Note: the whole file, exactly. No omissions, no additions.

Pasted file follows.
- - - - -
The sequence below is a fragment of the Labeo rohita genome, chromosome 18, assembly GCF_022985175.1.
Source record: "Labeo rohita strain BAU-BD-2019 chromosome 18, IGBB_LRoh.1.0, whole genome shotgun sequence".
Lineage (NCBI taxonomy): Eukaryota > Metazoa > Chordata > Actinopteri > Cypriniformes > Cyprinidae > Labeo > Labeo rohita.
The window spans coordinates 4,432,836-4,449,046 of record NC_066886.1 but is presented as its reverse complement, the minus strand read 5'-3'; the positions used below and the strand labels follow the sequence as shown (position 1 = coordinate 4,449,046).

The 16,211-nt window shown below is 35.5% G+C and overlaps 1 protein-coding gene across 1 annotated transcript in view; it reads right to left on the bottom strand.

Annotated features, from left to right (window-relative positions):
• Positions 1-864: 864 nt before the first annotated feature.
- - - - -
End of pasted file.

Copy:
The sequence below is a fragment of the Labeo rohita genome, chromosome 18, assembly GCF_022985175.1.
Source record: "Labeo rohita strain BAU-BD-2019 chromosome 18, IGBB_LRoh.1.0, whole genome shotgun sequence".
Lineage (NCBI taxonomy): Eukaryota > Metazoa > Chordata > Actinopteri > Cypriniformes > Cyprinidae > Labeo > Labeo rohita.
The window spans coordinates 4,432,836-4,449,046 of record NC_066886.1 but is presented as its reverse complement, the minus strand read 5'-3'; the positions used below and the strand labels follow the sequence as shown (position 1 = coordinate 4,449,046).

The 16,211-nt window shown below is 35.5% G+C and overlaps 1 protein-coding gene across 1 annotated transcript in view; it reads right to left on the bottom strand.

Annotated features, from left to right (window-relative positions):
• Positions 1-864: 864 nt before the first annotated feature.